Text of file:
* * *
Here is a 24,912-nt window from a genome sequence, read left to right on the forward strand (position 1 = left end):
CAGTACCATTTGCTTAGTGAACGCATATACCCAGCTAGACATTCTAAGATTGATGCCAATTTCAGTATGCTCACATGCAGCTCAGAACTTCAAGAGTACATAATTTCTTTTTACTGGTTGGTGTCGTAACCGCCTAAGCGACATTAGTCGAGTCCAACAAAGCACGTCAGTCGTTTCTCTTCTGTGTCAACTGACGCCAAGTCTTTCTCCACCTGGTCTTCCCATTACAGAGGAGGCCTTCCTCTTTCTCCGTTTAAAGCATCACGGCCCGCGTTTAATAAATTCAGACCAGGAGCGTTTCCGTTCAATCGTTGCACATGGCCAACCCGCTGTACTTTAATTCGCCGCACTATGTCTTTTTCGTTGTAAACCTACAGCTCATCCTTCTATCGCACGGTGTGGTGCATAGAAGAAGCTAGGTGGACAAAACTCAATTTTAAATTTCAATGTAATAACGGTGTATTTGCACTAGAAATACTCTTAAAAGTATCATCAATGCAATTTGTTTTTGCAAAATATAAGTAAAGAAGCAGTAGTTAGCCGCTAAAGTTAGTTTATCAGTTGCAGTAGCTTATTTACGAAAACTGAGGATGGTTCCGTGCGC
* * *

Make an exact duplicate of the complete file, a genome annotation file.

Here is a 24,912-nt window from a genome sequence, read left to right on the forward strand (position 1 = left end):
CAGTACCATTTGCTTAGTGAACGCATATACCCAGCTAGACATTCTAAGATTGATGCCAATTTCAGTATGCTCACATGCAGCTCAGAACTTCAAGAGTACATAATTTCTTTTTACTGGTTGGTGTCGTAACCGCCTAAGCGACATTAGTCGAGTCCAACAAAGCACGTCAGTCGTTTCTCTTCTGTGTCAACTGACGCCAAGTCTTTCTCCACCTGGTCTTCCCATTACAGAGGAGGCCTTCCTCTTTCTCCGTTTAAAGCATCACGGCCCGCGTTTAATAAATTCAGACCAGGAGCGTTTCCGTTCAATCGTTGCACATGGCCAACCCGCTGTACTTTAATTCGCCGCACTATGTCTTTTTCGTTGTAAACCTACAGCTCATCCTTCTATCGCACGGTGTGGTGCATAGAAGAAGCTAGGTGGACAAAACTCAATTTTAAATTTCAATGTAATAACGGTGTATTTGCACTAGAAATACTCTTAAAAGTATCATCAATGCAATTTGTTTTTGCAAAATATAAGTAAAGAAGCAGTAGTTAGCCGCTAAAGTTAGTTTATCAGTTGCAGTAGCTTATTTACGAAAACTGAGGATGGTTCCGTGCGC